Posts Tagged ‘American exceptionalism’
Friday, April 18th, 2014
The U.S. Supreme Court, the Roberts court, regularly finds in favor of corporations over individuals. In two landmark cases, Citizens United (2010) and McCutcheon (2014), the court gave wealthy individuals unlimited control over the political process — electing politicians and influencing lawmakers concerning public policy laws.
Now comes an empirical analysis of 1,779 public policy laws crafted between 1981 and 2002 by two academic political scientists — Martin Gilens at Princeton and Benjamin Page at Northwestern. The conclusions suggest that oligarchy (or more technically plutocracy) better describes the U.S. than a simple electoral democracy. This is a shot across the bow to defenders of American exceptionalism.
Tags: American exceptionalism, biased pluralism, citizen powerlessness, Democracy Now, oligarchy, power of business groups
Posted in Commentary by G. Namie, Fairness & Social Justice Denied, Healthy Workplace Bill (U.S. campaign), The New America, Workplace Bullying Laws | No Archived Comments | Post A Comment (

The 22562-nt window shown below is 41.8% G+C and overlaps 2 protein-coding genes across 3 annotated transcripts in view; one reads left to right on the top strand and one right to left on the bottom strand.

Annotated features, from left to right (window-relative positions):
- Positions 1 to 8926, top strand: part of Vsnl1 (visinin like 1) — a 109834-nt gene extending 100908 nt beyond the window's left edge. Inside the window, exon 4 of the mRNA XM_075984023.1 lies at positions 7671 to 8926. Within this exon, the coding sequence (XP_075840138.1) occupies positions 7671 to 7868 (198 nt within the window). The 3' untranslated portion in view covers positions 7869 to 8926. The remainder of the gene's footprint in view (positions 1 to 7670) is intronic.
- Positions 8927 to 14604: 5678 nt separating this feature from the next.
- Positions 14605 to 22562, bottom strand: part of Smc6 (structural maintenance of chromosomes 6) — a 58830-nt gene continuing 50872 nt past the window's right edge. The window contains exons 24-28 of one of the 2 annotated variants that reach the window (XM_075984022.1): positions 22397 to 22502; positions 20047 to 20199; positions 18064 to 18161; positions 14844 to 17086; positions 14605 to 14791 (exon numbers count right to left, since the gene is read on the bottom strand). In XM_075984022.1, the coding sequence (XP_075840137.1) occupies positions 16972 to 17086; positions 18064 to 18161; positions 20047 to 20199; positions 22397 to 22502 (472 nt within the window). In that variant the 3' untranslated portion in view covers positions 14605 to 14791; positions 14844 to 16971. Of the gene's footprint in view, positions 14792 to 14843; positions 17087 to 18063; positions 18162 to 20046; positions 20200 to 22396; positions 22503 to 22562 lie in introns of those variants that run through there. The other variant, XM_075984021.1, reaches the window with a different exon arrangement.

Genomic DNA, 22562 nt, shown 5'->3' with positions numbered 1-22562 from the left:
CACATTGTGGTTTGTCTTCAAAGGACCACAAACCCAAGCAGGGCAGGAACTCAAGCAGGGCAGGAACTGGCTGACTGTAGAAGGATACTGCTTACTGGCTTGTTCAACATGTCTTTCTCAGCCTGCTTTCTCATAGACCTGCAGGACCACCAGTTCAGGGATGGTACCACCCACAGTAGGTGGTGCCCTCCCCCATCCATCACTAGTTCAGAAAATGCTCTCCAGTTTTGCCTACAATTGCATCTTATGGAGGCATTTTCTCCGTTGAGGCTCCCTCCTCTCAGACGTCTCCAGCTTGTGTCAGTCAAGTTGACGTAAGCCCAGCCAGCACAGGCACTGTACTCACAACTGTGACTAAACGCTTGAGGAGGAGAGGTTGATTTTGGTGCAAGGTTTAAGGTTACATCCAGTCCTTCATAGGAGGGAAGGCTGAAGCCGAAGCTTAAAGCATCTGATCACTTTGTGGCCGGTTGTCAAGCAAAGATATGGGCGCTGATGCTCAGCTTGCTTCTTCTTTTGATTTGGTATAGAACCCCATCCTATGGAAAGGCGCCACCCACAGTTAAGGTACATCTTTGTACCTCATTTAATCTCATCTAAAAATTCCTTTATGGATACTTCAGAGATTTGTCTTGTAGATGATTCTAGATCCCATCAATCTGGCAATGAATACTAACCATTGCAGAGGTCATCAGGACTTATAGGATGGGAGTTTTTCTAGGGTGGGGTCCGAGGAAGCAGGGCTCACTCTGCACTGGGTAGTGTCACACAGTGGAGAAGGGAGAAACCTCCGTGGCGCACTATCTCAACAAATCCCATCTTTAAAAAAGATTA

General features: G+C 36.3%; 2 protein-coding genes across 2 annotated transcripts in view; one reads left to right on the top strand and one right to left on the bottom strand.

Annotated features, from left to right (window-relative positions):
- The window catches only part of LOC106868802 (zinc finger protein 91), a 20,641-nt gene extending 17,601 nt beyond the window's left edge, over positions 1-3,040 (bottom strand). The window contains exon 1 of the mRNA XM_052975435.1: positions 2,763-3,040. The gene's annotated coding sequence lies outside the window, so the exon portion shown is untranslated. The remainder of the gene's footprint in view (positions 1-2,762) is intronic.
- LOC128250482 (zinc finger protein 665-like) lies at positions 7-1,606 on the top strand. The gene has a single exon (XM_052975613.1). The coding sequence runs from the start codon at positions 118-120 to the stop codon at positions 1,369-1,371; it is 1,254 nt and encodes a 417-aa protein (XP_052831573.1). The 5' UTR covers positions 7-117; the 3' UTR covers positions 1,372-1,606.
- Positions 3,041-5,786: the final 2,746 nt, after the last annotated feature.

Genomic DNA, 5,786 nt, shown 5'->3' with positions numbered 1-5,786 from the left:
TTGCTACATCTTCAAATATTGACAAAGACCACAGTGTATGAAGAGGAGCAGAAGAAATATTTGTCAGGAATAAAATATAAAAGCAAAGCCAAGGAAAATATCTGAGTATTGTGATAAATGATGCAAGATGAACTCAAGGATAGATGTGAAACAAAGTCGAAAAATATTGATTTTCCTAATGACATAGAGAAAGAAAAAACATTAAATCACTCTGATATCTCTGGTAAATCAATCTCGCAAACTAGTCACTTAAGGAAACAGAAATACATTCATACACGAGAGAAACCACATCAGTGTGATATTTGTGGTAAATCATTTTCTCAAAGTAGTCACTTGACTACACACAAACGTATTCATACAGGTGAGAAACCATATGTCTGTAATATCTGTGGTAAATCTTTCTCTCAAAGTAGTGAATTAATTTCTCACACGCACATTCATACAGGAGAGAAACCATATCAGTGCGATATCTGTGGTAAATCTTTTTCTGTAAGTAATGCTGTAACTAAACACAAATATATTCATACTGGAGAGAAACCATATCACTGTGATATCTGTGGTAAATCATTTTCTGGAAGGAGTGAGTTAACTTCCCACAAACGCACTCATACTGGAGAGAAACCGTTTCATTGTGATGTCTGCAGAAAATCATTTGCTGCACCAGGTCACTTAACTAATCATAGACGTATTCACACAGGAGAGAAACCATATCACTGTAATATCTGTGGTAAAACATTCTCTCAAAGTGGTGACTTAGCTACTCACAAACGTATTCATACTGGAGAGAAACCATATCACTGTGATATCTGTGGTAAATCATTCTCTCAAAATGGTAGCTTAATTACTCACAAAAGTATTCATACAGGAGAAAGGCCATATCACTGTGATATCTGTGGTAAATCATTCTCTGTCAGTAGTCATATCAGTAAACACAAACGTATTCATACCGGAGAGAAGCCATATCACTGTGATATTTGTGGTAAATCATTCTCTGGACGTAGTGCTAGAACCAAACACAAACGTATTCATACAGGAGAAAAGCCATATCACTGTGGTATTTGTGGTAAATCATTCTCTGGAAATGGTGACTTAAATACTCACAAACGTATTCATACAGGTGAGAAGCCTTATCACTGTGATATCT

Tuesday, August 4th, 2009
The recent Teachable Moment presented itself when the Cambridge, MA cop (Sgt. Crowley) arrested the Harvard professor (Henry Gates) in his own home and Pres. Obama dared to utter an empirical truth/fact about racial profiling because he knew the phenomenon well enough to speak spontaneously about it. The opportunity for the Moment passed once the media framed it as Obama’s overzealous conclusion about police stupidity without knowing “all the facts in the case.”
We’re doomed it seems to never learn, or worse, never be able to teach ourselves to learn. This happens for several reasons. (more…)
Tags: American Dream, American exceptionalism, Cambridge Police, Crowley, Gates, Lamberth, Lowell Police Academy, medical bankruptcy, Obama, racial profiling, teachable moments
Posted in Fairness & Social Justice Denied | 5 Archived Comments | Post A Comment (